When I was younger, I hated everything that came with culture. I didn’t like the food, the clothes, the colour, the traditions, the quirks – just everything that came with being Pakistani. I struggled to reconcile the place I was in to the place where I came from. I can safely say that in retrospect, my adolescence was confusing and tempestuous – among other things. It really was a rollercoaster ride and to be honest, I’m glad it’s over. They say you can’t really have “regrets” as each aspect of your life shapes you into the person you have become – and whilst I completely agree, I know I dislike looking back at it and would never want to “go back” to “simpler times” – although it really is much easier to be worrying about the next exam I’m about to give rather than “what am I going to do now?” which was a painful post-graduation phase that lasted over a year.
In a crazy way, I think it makes sense to have to destroy every notion, every idea, every norm that you were spoon-fed when you were younger, just for you to rediscover it through the eyes of education and personal research to truly claim that as yours to love. This, in addition to the circumstances that aid in your maturity as you grow, is how you really discover yourself. (Because age truly is just a number).
Am I slowly losing you? Lulz. A big part of my life had been mainstream media and peer pressure – which is how all that God-awful negativity for culture was in my life. I later had first-hand experiences with the people, the country, the literature, the arts, the food, the fashion, the language – everything I have come to cherish now more than ever. These were all my own experiences – it was not a warped account of an acquaintance or the Westernised opinion of a misinformed individual – this was all me. I touched upon my culture with my five senses and my perspective did a complete 180.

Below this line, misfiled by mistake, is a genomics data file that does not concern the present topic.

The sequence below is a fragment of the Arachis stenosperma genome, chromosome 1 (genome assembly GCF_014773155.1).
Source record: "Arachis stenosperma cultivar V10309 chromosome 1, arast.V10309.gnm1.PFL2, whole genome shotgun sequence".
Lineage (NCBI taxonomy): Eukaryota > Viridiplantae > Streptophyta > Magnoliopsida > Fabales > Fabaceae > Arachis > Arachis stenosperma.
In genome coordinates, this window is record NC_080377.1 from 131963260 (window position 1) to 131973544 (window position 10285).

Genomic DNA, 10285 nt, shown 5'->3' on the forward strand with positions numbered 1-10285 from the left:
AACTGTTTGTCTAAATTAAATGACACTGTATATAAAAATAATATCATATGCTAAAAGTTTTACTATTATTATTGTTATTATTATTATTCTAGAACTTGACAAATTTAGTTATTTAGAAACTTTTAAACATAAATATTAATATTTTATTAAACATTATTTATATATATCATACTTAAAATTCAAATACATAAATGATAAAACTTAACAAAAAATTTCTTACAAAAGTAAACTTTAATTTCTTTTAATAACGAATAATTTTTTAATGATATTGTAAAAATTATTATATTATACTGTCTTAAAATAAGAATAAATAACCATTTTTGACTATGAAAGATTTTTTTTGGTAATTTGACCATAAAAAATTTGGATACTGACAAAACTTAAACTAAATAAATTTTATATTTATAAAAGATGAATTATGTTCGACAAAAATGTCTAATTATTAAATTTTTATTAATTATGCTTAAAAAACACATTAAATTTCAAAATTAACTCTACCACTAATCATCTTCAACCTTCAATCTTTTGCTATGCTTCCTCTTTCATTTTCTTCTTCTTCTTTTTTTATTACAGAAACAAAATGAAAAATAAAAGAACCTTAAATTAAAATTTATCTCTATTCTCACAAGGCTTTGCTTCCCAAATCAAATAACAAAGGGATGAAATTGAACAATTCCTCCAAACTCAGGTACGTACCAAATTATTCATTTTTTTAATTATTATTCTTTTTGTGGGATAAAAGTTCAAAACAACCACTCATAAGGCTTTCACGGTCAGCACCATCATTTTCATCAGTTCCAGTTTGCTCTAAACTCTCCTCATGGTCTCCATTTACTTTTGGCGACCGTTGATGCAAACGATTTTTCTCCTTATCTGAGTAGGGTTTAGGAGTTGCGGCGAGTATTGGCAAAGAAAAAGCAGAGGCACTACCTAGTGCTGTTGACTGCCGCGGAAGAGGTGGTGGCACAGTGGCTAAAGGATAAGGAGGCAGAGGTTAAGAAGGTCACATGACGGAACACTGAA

I am at a place in my life now where I can celebrate all the parts of me – all the “good” that being Pakistani has given me and all the good that being exposed to Arab culture + the diversity in Dubai has given me.
I’ve come to realise just how important it is to embrace all the positive things that my culture gives me. I don’t have to conform to traditions if I don’t like it – I can do things as I please – but if there’s one thing that’s bad, there are two things that are good. There is always good – if only we choose to see.
Simultaneously, it is important to give light to the negative through constructive criticism and awareness. I’m not going to lie and say that I love everything, because I obviously don’t – culture is a flawed collective of norms and traditions that don’t always tie back to logic. But if I dislike something – I don’t have to accept it. I have to be brave enough to speak about it, to act against it. It doesn’t make me less of a Pakistani. It just makes me an informed Pakistani.
I am both – the person who feels at home when I hear Urdu, the person who has an instant affinity with every Pakistani (even more so with the people from her city), and the person who criticizes each and every cultural norm that doesn’t coincide within the vast, simple, easy confines of religion.
I love the vibrant colours that light up the ever-increasing grey of Karachi, the warmth in a stranger’s hospitality, the wonderful coexistence of respect, love and depth of emotion in Urdu, the commercial creativity, and the sheer resilience of my people amongst the myriad of adversities they face in a deteriorating socio-economic environment.
Change begins with one. It begins with me. How else do we alter the cycle for the next generation to come?